Anshu Gupta collects clothes for the needy and gives them a lifeline.
t was while working on a story about Habib, the professional ‘unclaimed body collector’, that the idea struck him with gale force. Out on a bitterly cold December night with Habib, to collect an unidentified body at Khooni Darwaza, near Delhi Gate, the importance of clothing came out rather starkly. Even on that freezing night, the body was clothed in just a thin cotton shirt but was clutching a packet of food.
|Goonj sends clothes anywhere in India within 97 paisa, which includes cost of collection, sorting, packing, transport and distribution.|
Surely,thought Anshu Gupta, former journalist and founder-director of non-profit organisation, Delhi-based Goonj, he couldn’t have died of hunger, only of cold.
Thus began a “movement”, as he likes to describe his brainchild, “not just to make clothing a basic need of the poor, but also to add dignity to it and turn it into a resource for development.” Thus, his mission began with the task of collecting excess and unused clothes from well-off, urban households and distributing them among the poor across the country. Today, it has gone much beyond clothes to include all urban wastage—shoes, books, utensils and uniforms, among other things, which can be used by rural folk.
The modus operandi is simple. Sourcing of clothes and other articles takes place through camps in neighbourhoods with the help of resident welfare associations, schools, corporate offices and local communities. People are informed about these camps in advance, and are asked to deposit their items at these centres. From there the goods are taken to various collection centres (there are about 30 in Delhi and 15 in Mumbai), which are mostly houses of Goonj volunteers.
And before these materials are packed off to the intended beneficiaries, it is brought to a central storehouse for inspection and sorting. The items are sorted into various verticals like children’s clothes, women’s clothes, shoes and bags, among other things. Depending on their condition, the clothes are washed and repaired. Hired staff pay attention to details like the pairing of shoes and socks.
In Need Of Funds
For the first five years of its existence Goonj has operated without any major source of funding. “We tried everybody, but came back empty-handed because we did not fall within their parameters of funding,” says Gupta, the former corporate communications manager of Escorts.
The reason for its self-sustainability is Gupta’s innovative methods. His methods make operations extremely cost effective. Sometimes, he even ensures that a part of the transportation cost is borne by the local organisation.
“What we are attempting is to ensure that people who donate clothes and other items pay for their transport costs (Re 1 per item) too,” says Gupta. “Because what they are doing is not charity but basically cleaning up their house.” Today, he can send clothes anywhere in the country within 97 paisa, which includes the cost of collection, sorting, packing, transport and distribution.
Another reason for Goonj’s success—its revenue was Rs 1 crore in 2008-09—lies in developing partners. Today it has 150 implementation partners in rural areas and a huge number in urban areas. And, funds have started flowing in. In January 2008, EXL, a business process outsourcing company, promised Rs 10 lakh a year to Goonj from employee contributions. Other corporates, such as SafeExpress, too, have chipped in with their support and contributions.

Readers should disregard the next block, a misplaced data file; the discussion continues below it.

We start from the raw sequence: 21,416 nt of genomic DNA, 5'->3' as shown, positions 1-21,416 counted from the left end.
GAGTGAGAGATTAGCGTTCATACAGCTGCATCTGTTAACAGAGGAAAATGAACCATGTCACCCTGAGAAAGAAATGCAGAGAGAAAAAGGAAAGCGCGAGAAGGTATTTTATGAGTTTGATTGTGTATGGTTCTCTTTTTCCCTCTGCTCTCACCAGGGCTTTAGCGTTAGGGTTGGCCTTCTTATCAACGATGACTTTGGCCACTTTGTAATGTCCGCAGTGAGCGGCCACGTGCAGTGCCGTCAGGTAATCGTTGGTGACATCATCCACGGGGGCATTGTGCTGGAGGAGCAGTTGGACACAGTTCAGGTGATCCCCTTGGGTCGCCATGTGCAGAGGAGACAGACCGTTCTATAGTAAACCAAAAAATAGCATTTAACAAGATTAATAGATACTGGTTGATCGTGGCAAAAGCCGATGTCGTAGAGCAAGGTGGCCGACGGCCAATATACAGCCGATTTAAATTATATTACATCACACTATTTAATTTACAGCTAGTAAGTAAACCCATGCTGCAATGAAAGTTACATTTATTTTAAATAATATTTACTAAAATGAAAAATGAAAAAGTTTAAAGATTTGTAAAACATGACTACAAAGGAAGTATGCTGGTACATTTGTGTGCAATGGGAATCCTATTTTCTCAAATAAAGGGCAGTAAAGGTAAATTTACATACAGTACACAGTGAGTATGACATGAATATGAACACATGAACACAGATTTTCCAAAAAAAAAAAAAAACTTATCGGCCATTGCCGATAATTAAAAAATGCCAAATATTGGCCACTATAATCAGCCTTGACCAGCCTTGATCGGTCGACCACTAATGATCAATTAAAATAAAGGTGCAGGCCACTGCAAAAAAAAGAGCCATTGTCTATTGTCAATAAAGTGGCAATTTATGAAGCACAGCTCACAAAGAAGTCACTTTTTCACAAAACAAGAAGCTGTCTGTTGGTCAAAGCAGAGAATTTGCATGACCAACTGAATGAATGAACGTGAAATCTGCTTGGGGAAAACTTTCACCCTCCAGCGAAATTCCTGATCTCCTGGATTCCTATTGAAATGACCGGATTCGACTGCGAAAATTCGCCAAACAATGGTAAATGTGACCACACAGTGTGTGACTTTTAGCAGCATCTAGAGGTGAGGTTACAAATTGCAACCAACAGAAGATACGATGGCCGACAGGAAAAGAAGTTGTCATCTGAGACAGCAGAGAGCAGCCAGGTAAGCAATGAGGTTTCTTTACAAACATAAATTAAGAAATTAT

Not satisfied with just donating free clothes, Gupta decided to give clothing a developmental edge by starting the “clothes for work” initiatives. Villagers now have to identify and solve pressing problems of their own area such as road repair, cleaning drains and plantation, before receiving these clothes. “In Khandwa, Madhya Pradesh, the village has built a tank without spending a single paisa,” says Gupta. Clearly, the initiative is paying dividends because there are many being started across India like the desilting of a well in Chapra, Bihar, building a school in Sitamani, Bihar, and a cleanliness drive in Maharashtra.
Ask him about his pet initiative and he shoots back, “Sanitary napkins.” Looking at the raised eyebrows he explains. Rural women were using unhygienic methods during their menstruation cycles. “There were times when women in the same house would use the same cloth after washing it,” says Gupta. The situation was so pathetic that in the Laporia village of Rajasthan a majority of the women had their uteruses removed by quacks because of infections. He wanted to help rural women with low-cost sanitary napkins.
So, he went into business to find a solution to this issue. He collected old cotton sheets and discarded clothing, cut them into strips to be washed and sterilised and packed for distribution to women at a nominal price. “We priced each packet of five strips at Rs 3, which is a fraction of what a regular branded napkin costs. Most of the napkins are distributed free because the idea is to sensitise the public to a national problem,” says Gupta. This initiative brought him global accolades, including the Development Marketplace Award from the World Bank in 2007.
Thus, what started as an endeavour to clothe the needy some 10 years ago has clicked and grown into a nation-wide movement. Goonj sends 500 tonnes of goods every year from Delhi to nearly 21 states through non-governmental organisations, self-help groups and even the army.
And that does not include disaster relief. For instance, during the Kosi floods, 1,500 tonnes of relief material was sent to Bihar.
Anshu Gupta is one former journalist who is writing a story definitely with a different ending.